The episcopal administration of Matthew Parker, Archbishop of Canterbury, 1559-1575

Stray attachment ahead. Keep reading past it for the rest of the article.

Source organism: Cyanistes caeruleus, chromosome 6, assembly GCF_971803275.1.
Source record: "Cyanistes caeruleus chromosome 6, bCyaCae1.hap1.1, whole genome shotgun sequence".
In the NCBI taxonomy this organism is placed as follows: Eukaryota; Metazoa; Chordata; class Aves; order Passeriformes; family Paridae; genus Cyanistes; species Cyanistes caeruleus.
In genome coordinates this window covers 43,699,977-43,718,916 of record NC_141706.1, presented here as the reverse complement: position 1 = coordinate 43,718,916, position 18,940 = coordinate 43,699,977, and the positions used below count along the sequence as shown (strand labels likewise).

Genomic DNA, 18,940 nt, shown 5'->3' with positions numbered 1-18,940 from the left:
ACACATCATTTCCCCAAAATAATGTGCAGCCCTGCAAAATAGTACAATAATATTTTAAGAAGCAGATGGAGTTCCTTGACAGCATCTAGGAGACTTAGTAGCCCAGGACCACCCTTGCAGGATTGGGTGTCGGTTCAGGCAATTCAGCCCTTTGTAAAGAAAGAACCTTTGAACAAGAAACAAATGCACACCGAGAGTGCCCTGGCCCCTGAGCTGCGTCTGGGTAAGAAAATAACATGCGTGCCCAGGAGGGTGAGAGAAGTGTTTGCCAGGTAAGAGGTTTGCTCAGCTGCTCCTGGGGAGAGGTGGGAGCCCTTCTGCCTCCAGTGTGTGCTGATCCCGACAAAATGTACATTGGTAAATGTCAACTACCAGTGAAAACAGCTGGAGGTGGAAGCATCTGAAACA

This thesis sets out to examine Matthew Parker's diocesan, rather than archiepiscopal, policies and practices. The principal features of Parker's life are outlined, the size, etc., of the diocese is described and estimates of population are included. In describing some of the features of Parker's 'orderly' policy (and the desire for order was his main motivation), impropriations, maintenance of parish church fabric, supplying of books to parish churches, providing for schools and licensing teachers, and supervision of the cathedral are touched upon. The administrative structure of the diocese is outlined, and biographical material on the commissaries general, the archdeacons and their officials, the bishop suffragan, the high commissioners and the diocesan visitors is given. One chapter describes what happened to the Marian ecclesiastics in the Elizabethan diocese of Canterbury, and another is concerned with the new clergy, the lay readers and the damage done by non-residence. Parker's first problem was to find clergy of any kind; it was only later he was able to be more particular about their qualifications. Parker's attitude to puritanism and his policies towards diocesan non-conformity is analyzed. The administration of lands and properties is described and the criticism levelled against Parker for behaving like a great lord rather than a curate of souls is noted. Chapter IX , describes the royal taxation of the diocese---a total of over £12,000 for the period of Parker's administration---and discusses first fruits, tenths, clerical subsidies, supplies of armour, and special levies. The importance of statute law and the re-invigoration of the ecclesiastical courts is noted. Included are maps and appended biographies of 51 cathedral prebendaries and preachers. MSS. collections in Canterbury cathedral, the Kent County Archives Office, Corpus Christi College, Cambridge, Library, Lambeth Palace, Somerset House, the Public Record Office and the Bodleian Library were used.